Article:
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The Trump Administration has already taken steps to promote Box 2 conversations that promote innovation. In particular, the Presidential Executive Order on Enforcing the Regulatory Reform Agenda establishes Regulatory Reform Task Forces led by Regulatory Reform Officers that are tasked with identifying regulations that are outdated, unnecessary or ineffective and making recommendations to agency heads regarding their repeal, replacement, or modification. The executive order also calls for the establishment of Joint Regulatory Reform Task Forces for entities staffed by officials from multiple agencies that work across government such as the Chief Acquisition Officers Council. The task forces will be required to have difficult Box 2 conversations to differentiate what is a regulatory root that if cut could significantly damage good governance or the well-being of the American people from regulatory chains that have built up over time and are determined to be overly restrictive for the value they bring. While these task forces are charged with identifying regulatory reforms that could reduce unnecessary burdens from federal regulations on state, local and tribal governments along with small businesses, consumers, non-governmental organizations, and trade associates, they could also turn the lens internally to examine where legacy process and policy regulations are unnecessarily inhibiting innovation within the federal government.

The regulatory reform task forces provide one potential pathway for navigating the Guardian vs. Pioneer conflicts that inhibit innovation both across government and between government and the private sector. However, to better institutionalize an environment that is conducive to the innovation required to meet President Trump’s call to do more with less, government leaders should seek to regularly facilitate the required Guardian / Pioneer Box 2 conversations at all three levels of potential conflict. At the innovation team level, personality assessments can be used to identify Pioneers and Guardians and regular coordination meetings can be scheduled to anticipate and de-escalate potential conflicts. At the organizational level, leaders can identify key points of contact representing Pioneer and Guardian parts of the organization and establish regular conversations with the focus on emerging opportunities, the potential barriers to success, and the roots or chains that may have to be navigated to move forward. At the team government level, organization innovation leads can have candid conversations with their Guardians (e.g., OIG) to identify areas that may be more permissive for innovative actions while respecting those areas that are determined to be properly restrictive to maintain good governance and citizen well-being. Third-party, unbiased conveners like ACT-IAC’s Institute for Innovation could be helpful in creating a safe space for those potentially challenging extra-organizational discussions. If implemented properly and with the necessary care to navigate the inherent personality conflicts, the multi-level conversations within and across government organizations could be highly informative and empowering in differentiating regulatory roots from chains for consideration by the reform task forces as they work to clear a path to leaner, more effective, and more innovative government operations.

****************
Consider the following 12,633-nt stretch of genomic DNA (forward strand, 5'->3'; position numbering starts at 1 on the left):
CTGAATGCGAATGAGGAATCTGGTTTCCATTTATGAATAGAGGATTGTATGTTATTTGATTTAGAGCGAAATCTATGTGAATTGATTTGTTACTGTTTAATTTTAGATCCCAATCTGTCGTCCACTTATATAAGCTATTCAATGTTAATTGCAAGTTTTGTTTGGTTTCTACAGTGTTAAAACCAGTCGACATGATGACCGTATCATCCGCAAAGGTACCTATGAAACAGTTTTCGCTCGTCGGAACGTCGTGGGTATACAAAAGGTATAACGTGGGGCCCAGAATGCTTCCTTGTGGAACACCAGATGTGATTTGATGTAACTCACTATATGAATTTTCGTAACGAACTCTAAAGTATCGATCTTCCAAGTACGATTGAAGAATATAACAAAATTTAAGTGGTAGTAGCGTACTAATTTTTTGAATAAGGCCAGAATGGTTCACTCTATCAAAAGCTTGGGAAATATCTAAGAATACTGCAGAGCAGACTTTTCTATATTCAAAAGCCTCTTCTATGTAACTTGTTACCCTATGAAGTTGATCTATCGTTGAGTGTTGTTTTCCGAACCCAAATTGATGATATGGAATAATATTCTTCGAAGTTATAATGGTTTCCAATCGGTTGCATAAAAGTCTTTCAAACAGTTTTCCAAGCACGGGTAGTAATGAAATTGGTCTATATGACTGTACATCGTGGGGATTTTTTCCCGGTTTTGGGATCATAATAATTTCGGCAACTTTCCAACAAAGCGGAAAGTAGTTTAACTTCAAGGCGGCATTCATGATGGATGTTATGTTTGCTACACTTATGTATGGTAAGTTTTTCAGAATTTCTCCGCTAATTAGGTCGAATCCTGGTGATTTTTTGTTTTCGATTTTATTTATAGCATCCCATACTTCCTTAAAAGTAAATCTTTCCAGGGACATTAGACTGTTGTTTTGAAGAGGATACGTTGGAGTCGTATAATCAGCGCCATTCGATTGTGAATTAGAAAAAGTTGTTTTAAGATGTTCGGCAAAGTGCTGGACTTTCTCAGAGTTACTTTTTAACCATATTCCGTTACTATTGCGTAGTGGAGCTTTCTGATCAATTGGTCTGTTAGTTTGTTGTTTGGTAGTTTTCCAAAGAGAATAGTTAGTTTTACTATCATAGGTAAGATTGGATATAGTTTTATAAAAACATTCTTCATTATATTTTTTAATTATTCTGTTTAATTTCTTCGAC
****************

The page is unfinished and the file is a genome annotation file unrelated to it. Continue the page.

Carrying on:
Michael “Whit” Whitaker is vice president of Emerging Solutions for ICF. He was co-founder of Symbiotic Engineering and specializes in advancing organizational approaches to innovation. Whitaker has a Ph.D. in civil engineering from the University of Colorado–Denver and an M.S. and a B.S. in civil and environmental engineering from Stanford University.